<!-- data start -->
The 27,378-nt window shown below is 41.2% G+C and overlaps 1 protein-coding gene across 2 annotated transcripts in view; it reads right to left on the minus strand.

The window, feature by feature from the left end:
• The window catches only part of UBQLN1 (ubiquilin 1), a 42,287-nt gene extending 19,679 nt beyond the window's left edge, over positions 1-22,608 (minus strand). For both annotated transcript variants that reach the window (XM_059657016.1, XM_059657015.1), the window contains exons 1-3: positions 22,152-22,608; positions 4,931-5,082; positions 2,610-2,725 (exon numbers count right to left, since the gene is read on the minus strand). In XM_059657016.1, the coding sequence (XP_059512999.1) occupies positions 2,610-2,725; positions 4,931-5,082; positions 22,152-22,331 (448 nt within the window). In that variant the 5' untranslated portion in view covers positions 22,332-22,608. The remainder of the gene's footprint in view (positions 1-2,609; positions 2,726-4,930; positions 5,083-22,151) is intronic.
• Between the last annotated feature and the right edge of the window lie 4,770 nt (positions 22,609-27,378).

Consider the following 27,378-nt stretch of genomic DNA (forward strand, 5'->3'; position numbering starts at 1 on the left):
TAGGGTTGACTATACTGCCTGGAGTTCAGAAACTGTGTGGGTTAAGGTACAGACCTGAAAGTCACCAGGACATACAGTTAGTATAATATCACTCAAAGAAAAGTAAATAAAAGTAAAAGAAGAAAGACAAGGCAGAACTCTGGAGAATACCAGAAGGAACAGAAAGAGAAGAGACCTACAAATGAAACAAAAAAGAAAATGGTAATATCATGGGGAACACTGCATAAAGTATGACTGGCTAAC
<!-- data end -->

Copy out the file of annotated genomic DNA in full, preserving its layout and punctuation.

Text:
The 27,378-nt window shown below is 41.2% G+C and overlaps 1 protein-coding gene across 2 annotated transcripts in view; it reads right to left on the minus strand.

The window, feature by feature from the left end:
• The window catches only part of UBQLN1 (ubiquilin 1), a 42,287-nt gene extending 19,679 nt beyond the window's left edge, over positions 1-22,608 (minus strand). For both annotated transcript variants that reach the window (XM_059657016.1, XM_059657015.1), the window contains exons 1-3: positions 22,152-22,608; positions 4,931-5,082; positions 2,610-2,725 (exon numbers count right to left, since the gene is read on the minus strand). In XM_059657016.1, the coding sequence (XP_059512999.1) occupies positions 2,610-2,725; positions 4,931-5,082; positions 22,152-22,331 (448 nt within the window). In that variant the 5' untranslated portion in view covers positions 22,332-22,608. The remainder of the gene's footprint in view (positions 1-2,609; positions 2,726-4,930; positions 5,083-22,151) is intronic.
• Between the last annotated feature and the right edge of the window lie 4,770 nt (positions 22,609-27,378).

Consider the following 27,378-nt stretch of genomic DNA (forward strand, 5'->3'; position numbering starts at 1 on the left):
TAGGGTTGACTATACTGCCTGGAGTTCAGAAACTGTGTGGGTTAAGGTACAGACCTGAAAGTCACCAGGACATACAGTTAGTATAATATCACTCAAAGAAAAGTAAATAAAAGTAAAAGAAGAAAGACAAGGCAGAACTCTGGAGAATACCAGAAGGAACAGAAAGAGAAGAGACCTACAAATGAAACAAAAAAGAAAATGGTAATATCATGGGGAACACTGCATAAAGTATGACTGGCTAAC